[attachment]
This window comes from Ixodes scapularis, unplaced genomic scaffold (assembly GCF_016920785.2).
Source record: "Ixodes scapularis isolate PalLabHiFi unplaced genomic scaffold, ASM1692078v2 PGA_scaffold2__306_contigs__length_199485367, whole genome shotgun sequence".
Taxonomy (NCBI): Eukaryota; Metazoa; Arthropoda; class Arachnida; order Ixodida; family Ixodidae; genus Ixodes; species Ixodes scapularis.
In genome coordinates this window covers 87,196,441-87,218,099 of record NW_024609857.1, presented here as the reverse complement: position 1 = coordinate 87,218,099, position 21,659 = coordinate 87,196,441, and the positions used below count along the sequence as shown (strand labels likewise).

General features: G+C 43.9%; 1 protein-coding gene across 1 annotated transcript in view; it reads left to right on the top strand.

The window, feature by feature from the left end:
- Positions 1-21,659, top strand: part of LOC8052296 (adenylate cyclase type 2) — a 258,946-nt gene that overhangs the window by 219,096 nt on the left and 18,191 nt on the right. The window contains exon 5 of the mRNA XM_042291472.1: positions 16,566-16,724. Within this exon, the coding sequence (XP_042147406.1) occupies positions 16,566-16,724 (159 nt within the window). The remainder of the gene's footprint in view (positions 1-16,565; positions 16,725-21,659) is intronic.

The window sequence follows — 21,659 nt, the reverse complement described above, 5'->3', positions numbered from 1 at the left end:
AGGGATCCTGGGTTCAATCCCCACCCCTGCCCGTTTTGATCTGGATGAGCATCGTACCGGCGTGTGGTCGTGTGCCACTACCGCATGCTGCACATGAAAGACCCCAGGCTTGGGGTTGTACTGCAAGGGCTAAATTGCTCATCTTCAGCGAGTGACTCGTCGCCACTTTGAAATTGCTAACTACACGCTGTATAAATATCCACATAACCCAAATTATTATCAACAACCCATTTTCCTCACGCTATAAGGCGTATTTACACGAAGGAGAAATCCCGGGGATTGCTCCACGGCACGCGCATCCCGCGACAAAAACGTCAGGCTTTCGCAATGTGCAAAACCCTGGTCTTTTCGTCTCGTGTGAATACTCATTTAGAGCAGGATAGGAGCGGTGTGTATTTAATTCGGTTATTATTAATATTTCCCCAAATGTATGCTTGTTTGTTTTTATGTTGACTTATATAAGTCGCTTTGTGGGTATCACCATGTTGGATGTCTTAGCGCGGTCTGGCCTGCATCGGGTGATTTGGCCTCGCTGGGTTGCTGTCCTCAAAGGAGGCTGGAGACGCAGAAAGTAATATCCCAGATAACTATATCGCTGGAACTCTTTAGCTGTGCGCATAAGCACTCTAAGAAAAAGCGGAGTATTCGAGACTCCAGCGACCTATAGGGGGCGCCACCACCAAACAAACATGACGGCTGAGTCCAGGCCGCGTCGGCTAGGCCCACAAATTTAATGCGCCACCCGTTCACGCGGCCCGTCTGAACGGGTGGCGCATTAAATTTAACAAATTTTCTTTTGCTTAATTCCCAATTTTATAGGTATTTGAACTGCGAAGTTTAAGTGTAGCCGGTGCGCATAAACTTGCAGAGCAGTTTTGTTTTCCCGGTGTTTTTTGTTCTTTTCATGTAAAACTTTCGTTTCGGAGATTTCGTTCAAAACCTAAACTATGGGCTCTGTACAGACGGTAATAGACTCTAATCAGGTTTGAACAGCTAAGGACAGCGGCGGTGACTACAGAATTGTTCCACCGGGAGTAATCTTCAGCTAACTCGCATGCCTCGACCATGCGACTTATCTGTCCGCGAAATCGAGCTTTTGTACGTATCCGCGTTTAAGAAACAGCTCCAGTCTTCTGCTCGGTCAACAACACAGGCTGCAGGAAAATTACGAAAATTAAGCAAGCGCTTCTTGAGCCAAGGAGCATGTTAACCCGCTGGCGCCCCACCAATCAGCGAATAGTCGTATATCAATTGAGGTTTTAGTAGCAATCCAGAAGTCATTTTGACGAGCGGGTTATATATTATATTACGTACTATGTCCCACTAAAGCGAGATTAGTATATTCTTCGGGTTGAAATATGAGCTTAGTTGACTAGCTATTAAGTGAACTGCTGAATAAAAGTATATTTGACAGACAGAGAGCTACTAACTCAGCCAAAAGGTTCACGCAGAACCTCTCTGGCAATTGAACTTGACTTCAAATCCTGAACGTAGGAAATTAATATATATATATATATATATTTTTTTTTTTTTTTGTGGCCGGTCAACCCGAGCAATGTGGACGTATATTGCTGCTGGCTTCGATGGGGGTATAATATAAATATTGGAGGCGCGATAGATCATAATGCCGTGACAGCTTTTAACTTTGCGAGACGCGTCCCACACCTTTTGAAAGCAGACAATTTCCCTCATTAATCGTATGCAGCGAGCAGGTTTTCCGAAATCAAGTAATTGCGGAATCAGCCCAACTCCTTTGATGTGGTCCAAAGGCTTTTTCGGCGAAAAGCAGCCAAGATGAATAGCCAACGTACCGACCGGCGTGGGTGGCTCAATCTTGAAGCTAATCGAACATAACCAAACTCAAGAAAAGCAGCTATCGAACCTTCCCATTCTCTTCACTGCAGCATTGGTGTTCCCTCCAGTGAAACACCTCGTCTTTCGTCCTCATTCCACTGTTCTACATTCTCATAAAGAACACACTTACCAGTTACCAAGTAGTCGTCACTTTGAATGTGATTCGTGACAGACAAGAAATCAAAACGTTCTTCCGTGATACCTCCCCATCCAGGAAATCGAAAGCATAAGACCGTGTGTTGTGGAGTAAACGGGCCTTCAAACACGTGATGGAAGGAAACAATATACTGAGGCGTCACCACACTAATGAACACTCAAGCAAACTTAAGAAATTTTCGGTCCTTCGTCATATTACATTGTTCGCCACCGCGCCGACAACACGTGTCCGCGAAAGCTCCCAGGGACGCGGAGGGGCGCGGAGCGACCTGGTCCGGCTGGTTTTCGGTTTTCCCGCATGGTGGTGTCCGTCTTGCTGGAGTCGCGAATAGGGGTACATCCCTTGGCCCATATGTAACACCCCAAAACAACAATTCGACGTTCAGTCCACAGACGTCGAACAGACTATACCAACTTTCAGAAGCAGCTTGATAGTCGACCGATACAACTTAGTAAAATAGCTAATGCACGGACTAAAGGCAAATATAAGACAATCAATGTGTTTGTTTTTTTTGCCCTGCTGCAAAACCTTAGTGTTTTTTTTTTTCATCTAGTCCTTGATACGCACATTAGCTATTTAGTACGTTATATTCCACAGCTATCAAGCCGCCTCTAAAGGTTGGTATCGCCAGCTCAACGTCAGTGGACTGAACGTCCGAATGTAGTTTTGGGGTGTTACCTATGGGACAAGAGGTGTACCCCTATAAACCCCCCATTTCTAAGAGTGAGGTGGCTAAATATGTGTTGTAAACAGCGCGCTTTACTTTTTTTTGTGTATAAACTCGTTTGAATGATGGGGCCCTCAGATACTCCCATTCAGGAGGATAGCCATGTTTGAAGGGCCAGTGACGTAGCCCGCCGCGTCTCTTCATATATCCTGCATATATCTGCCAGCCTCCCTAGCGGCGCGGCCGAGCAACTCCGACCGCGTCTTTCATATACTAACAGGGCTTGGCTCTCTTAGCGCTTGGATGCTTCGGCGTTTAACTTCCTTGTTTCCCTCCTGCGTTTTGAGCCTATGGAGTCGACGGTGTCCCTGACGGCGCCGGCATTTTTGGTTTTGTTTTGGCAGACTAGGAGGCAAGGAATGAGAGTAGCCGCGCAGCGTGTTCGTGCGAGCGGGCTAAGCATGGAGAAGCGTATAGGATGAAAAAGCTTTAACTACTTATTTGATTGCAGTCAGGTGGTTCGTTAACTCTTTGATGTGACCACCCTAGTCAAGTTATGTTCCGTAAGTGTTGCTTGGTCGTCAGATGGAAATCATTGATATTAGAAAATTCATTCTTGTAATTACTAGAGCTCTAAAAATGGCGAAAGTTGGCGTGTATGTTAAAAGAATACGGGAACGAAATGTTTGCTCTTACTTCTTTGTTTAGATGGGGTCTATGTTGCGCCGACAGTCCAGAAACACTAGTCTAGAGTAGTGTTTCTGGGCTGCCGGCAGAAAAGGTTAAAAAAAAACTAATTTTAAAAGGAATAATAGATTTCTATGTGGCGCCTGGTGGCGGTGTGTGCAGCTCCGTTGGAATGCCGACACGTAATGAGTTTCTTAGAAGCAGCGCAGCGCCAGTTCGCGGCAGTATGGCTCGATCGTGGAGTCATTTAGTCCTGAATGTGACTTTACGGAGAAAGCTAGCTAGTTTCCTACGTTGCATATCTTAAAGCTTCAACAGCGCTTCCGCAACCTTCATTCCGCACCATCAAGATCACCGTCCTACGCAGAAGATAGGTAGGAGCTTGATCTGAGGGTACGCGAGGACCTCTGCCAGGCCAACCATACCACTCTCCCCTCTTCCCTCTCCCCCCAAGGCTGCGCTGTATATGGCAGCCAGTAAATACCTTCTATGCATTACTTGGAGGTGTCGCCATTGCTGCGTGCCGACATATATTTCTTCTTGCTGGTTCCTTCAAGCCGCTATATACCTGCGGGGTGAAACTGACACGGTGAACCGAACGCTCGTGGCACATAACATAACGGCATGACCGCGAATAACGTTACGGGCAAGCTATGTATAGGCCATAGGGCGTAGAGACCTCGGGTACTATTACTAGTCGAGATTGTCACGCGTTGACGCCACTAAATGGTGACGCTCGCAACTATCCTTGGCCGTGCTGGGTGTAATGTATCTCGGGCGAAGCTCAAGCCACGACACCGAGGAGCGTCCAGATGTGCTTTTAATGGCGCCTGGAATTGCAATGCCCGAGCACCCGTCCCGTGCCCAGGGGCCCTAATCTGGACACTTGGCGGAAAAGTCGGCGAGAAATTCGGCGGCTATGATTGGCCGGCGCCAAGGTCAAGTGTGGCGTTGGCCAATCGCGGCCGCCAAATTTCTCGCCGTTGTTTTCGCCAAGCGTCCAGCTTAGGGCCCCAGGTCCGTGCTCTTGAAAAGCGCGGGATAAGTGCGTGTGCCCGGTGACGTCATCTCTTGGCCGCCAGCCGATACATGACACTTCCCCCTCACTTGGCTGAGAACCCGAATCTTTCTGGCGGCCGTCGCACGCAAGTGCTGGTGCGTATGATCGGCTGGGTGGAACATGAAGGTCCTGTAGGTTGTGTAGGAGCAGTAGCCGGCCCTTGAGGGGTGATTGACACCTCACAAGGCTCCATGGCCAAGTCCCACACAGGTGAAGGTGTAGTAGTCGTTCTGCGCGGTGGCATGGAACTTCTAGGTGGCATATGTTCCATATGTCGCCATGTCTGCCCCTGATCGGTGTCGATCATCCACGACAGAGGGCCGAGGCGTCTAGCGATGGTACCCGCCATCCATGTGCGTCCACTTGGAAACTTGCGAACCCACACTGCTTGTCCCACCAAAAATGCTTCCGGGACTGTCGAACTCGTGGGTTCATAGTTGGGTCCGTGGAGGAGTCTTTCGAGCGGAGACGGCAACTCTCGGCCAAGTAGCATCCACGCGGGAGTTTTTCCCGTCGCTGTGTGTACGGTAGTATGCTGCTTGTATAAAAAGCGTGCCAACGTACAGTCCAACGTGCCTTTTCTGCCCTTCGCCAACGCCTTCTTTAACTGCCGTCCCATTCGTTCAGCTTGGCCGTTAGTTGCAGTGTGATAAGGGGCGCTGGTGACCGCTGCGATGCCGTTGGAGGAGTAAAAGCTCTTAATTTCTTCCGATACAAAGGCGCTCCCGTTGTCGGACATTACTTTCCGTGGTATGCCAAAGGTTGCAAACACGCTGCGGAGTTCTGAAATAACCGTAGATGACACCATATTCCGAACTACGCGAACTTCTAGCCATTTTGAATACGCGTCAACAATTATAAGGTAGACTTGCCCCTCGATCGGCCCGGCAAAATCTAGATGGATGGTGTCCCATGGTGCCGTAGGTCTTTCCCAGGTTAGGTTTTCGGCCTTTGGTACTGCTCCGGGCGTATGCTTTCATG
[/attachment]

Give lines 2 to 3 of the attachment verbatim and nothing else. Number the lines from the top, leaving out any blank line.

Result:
Source record: "Ixodes scapularis isolate PalLabHiFi unplaced genomic scaffold, ASM1692078v2 PGA_scaffold2__306_contigs__length_199485367, whole genome shotgun sequence".
Taxonomy (NCBI): Eukaryota; Metazoa; Arthropoda; class Arachnida; order Ixodida; family Ixodidae; genus Ixodes; species Ixodes scapularis.